Starr Co. Cities Losing Business, Revenue Due to Violence
ROMA – The impact of Mexico’s violence in the Rio Grande Valley is resulting in less money for city coffers and businesses.
Officials said fewer people are shopping, pumping gas and eating out in Starr County’s small cities and towns.
Roma resident Noel Benavides owns two businesses. He said visitors from across the bridge make a huge difference.
“It could be better… Things are not what they used to be. But we have to take the good with the bad,” he said. “We need their business. We need for them to come down.”
Starr County Judge Eloy Vera said he agrees with Benavides.
“People coming from Mexico, especially Monterrey, that come and shop in McAllen and with us and all along the border, if those people don’t come, our economics suffer,” he said.
Vera said they’ve noticed the decline in the numbers.
“Starr County is no different than the rest of the border… A couple weeks ago the reports for sales tax came out and pretty much the whole Valley lost sales tax,” he said.
Roma officials said they’re losing on average $10,000 to $15,000 a month in sales tax revenue. That means the city with a population of around 10,000 could be out $120,000 by the end of the year.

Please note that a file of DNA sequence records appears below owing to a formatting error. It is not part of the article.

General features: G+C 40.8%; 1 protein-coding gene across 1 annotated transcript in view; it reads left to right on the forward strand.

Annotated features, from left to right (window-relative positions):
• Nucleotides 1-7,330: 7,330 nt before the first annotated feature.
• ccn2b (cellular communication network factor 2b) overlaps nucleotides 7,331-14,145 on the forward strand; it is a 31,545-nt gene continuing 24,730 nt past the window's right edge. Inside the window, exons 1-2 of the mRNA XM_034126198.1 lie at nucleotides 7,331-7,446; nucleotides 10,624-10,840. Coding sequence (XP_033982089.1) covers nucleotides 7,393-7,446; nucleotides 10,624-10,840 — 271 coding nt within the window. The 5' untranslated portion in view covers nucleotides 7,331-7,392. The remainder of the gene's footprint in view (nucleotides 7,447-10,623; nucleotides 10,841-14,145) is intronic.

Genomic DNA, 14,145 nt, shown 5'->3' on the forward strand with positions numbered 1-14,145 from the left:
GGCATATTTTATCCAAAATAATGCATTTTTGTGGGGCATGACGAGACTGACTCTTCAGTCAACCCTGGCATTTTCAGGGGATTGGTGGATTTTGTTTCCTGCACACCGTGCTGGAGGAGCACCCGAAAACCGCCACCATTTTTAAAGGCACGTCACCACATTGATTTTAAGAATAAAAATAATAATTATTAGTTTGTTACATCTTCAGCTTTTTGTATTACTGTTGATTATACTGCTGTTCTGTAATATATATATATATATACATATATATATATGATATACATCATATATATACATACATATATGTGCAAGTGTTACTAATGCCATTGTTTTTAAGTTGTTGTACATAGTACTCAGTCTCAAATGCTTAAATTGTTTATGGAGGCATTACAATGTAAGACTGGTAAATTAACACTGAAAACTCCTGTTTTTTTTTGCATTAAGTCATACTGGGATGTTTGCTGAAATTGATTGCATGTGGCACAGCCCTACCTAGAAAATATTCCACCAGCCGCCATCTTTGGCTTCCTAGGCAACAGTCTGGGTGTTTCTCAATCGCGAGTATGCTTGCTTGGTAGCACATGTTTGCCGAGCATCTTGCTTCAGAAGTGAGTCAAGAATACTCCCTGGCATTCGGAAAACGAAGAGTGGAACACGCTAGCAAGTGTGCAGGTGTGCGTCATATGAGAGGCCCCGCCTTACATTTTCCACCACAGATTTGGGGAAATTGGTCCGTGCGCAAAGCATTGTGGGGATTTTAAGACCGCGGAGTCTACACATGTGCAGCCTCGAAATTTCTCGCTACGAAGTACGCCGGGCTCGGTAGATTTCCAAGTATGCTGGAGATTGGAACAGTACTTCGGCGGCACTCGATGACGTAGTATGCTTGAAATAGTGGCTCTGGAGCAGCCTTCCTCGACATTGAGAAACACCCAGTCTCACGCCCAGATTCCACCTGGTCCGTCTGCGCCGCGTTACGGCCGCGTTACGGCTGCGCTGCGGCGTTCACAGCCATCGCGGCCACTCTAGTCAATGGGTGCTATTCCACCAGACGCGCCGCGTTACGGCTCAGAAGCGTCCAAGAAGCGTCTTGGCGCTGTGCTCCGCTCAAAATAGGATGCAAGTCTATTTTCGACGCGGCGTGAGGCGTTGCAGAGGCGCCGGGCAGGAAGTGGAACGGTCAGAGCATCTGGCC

It’s one reason why city officials are working with Mexico to promote enhanced security along Ruta 54, an expressway between Monterrey, Nuevo Leon and Roma.
Starr county officials said they hope advertising higher security along the Mexican highway will help visitors feel more inclined to visit the U.S.
“So, it’s not just what is happening in Mexico. It affects and has real life consequences for the Valley, Rio Grande City and certainly Starr County,” Rio Grande City Mayor Joel Villarreal said.
Benavides said he’s glad discussions with Mexican leaders started.
Cerralvo Mayor Baltazar Martinez told CHANNEL 5 NEWS the Mexican government enhanced security along Route 54 to include 24-hour security provided by both state and federal police to create a safer travel environment.
A coalition of leaders from the Valley and bordering neighbors from Mexico will be meeting four times a year to talk about the plan to help increase traffic across the border.
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